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County schools are 'doing their job well'

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Wilson County Schools has received its accreditation renewal, valid for five years, from AdvancED Accreditation.

The AdvancED review team led by Dave Stipe, a retired North Carolina educator, spent three days visiting 58 classrooms in eight schools and observing the school system, as well reviewing data and interviewing officials, stakeholders, and all five board members.

Stipe told the school board at a special-called meeting Wednesday that the team, which included four educators from all across Tennessee, is an all-volunteer group with a commitment to helping schools improve.

The team was pleased to note the overall progress that Wilson County Schools has made since its last accreditation in 2010, Stipe reported.

'Tremendous improvement'
"Things found five years ago have already been addressed," Stipe told the school board.

"This school district has shown tremendous improvement. We're very pleased with what we have seen."

The system-wide graduation rate of 96.3 percent is extremely good, he said. "It's higher in every school than either the state or federal graduation rate."

Stipe added that the team believes the graduation coaches program in Wilson County is largely responsible for its above-average graduation rate.

The school system is doing well in all three areas measured by AdvancED, Stipe told the board. But the team did identify a few areas to work on improvement.

He said the schools need to "go beyond the data" to identify "root causes of achievement gaps" for economically disadvantaged students and those with disabilities.

Data can't identify causes, Stipe explained. Data can only point out where to look.

The team also recommended that "the district implement a system-wide communication plan for all stakeholders," pointing out that the process has already been started by the hiring of an information officer.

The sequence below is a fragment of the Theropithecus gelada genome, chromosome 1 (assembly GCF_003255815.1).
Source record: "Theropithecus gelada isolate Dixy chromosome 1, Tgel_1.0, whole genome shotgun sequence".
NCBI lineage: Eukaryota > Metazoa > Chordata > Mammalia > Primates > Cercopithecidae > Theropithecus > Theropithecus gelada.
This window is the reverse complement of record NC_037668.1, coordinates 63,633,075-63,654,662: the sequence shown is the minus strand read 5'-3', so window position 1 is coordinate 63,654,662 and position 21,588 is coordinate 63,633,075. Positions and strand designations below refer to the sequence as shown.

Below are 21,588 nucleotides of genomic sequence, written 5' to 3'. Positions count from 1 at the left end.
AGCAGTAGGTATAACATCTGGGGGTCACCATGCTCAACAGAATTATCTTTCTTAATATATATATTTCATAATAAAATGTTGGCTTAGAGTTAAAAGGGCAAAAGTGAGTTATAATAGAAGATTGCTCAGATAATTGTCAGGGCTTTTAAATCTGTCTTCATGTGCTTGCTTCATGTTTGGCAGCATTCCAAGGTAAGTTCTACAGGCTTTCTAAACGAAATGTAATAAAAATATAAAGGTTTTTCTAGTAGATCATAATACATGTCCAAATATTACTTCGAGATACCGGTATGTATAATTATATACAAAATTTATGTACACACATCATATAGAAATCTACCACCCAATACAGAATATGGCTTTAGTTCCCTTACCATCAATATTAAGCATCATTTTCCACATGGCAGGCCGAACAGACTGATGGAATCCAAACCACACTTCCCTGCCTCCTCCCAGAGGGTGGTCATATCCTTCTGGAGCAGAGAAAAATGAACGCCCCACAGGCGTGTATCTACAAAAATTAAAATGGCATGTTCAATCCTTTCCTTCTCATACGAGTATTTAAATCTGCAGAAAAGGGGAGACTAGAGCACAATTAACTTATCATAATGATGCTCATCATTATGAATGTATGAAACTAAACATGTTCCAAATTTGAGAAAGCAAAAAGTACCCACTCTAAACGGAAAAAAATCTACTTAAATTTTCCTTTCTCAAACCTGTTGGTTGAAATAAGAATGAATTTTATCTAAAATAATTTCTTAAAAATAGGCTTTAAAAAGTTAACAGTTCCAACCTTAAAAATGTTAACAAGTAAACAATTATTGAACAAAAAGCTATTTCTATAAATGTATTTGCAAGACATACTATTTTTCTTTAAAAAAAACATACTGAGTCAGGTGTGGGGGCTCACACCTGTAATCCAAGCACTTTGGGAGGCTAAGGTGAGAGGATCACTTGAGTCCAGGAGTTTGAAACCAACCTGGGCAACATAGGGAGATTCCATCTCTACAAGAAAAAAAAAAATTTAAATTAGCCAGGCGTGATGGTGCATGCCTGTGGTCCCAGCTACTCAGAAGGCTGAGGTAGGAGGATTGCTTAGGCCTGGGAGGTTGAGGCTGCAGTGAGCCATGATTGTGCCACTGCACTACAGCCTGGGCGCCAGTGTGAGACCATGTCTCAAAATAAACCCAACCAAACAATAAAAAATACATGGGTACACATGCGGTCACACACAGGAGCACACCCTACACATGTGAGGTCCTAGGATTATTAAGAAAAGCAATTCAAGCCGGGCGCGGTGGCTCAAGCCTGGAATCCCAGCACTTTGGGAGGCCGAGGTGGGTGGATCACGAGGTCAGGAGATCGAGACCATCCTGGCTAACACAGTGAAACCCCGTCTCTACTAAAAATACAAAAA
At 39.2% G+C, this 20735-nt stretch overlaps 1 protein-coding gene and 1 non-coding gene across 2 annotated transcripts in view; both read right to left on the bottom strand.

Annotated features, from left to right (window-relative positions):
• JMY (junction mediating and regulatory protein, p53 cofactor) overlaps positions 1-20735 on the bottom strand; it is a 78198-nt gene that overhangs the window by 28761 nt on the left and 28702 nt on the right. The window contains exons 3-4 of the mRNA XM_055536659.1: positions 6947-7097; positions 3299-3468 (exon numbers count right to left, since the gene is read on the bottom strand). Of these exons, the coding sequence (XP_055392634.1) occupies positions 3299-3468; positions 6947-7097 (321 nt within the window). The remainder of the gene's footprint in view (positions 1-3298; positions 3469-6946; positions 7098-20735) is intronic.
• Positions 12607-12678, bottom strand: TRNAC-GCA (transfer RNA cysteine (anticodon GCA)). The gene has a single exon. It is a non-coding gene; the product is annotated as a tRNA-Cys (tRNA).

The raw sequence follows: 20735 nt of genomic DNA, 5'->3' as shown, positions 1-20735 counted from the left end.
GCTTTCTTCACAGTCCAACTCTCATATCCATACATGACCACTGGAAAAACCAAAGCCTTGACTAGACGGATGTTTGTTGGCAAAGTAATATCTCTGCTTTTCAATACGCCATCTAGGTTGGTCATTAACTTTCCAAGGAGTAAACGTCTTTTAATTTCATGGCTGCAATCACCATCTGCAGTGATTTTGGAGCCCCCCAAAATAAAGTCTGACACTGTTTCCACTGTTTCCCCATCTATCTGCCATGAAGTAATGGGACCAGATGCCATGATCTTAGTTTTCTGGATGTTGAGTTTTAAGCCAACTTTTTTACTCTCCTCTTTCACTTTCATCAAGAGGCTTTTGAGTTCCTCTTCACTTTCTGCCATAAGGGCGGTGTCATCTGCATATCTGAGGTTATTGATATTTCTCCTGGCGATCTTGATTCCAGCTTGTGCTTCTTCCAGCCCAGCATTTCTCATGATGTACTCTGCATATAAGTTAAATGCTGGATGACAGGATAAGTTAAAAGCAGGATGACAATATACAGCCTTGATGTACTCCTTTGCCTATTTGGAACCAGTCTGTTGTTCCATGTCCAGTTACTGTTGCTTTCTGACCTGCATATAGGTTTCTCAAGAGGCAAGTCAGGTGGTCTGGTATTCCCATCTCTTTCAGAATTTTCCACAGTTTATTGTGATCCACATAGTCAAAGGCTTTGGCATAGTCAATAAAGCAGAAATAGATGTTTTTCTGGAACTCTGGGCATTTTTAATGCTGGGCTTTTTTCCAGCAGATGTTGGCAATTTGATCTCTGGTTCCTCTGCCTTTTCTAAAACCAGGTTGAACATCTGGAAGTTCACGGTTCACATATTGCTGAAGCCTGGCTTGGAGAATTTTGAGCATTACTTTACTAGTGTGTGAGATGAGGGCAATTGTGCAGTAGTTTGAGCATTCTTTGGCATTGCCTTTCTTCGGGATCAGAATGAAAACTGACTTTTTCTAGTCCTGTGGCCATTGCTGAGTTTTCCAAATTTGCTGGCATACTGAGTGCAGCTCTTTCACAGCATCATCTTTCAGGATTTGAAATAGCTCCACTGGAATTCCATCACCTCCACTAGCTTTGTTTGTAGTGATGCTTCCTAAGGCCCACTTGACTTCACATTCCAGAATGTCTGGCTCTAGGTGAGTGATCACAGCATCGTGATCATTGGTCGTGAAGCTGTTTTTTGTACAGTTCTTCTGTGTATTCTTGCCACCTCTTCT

'Make grading consistent'
AdvancED's third recommendation is that the school system "develop a system-wide standard" for grading, so that each teacher uses the same criteria to decide what a student must do to receive a particular grade.

"An A is an A is an A," Stipe said, but exactly what is required to get the "A" may vary from school to school. He said there should be common grading practices to assess student work.

Stipe also said one area in which schools visited by team consistently fell short of the "best practices" is student use of computers. But Wilson County Schools' new initiative to put computers in all schools - and to issue laptop computers to every older student - is already working to correct that issue.

The bottom line is that while there are always ways to improve, Wilson County Schools are doing well. "Wilson County Schools has earned the distinction of accreditation by AdvancED Accreditation," Stipe said.

Officials react positively
"This is a good report," Director of Schools Dr. Donna Wright said. "It charts a path for us and validates from a neutral party we're on the right track."

Director Wright continued, "I like the phrase 'root causes' because it's not just a data point."

The school board unanimously accepted the report with plans to use the information to create an even better school system. The overall good news brought positive reactions from the entire board.

"We can take this and use it to continue to move forward," said Board Chair Larry Tomlinson, who represents Zone 5.

"We hope to take this information and propel us into the future," Zone 3 Board Member Don Weathers agreed. "I think we have a good school system, and we're working hard to get better."

Score is 'within range'
Wilson County's score of 271.71 is lower than the average AdvancED score of 282.45, Stipe said, but it's unquestionably within the acceptable accreditation range and represents a significant accomplishment.

The county's score can't be compared numerically with AdvancED's accreditation of the school district five years ago, Stipe added, because a different system was used to calculate district scores in 2010.

The AdvancED Accreditation team - which began with a 2006 merger of the pre-kindergarten through 12th-grade divisions of the North Central Association and Southern Association of Colleges and Schools (SACS) - expanded in 2011, when the Northwest Accreditation Commission joined it.

Writer Connie Esh can be contacted at

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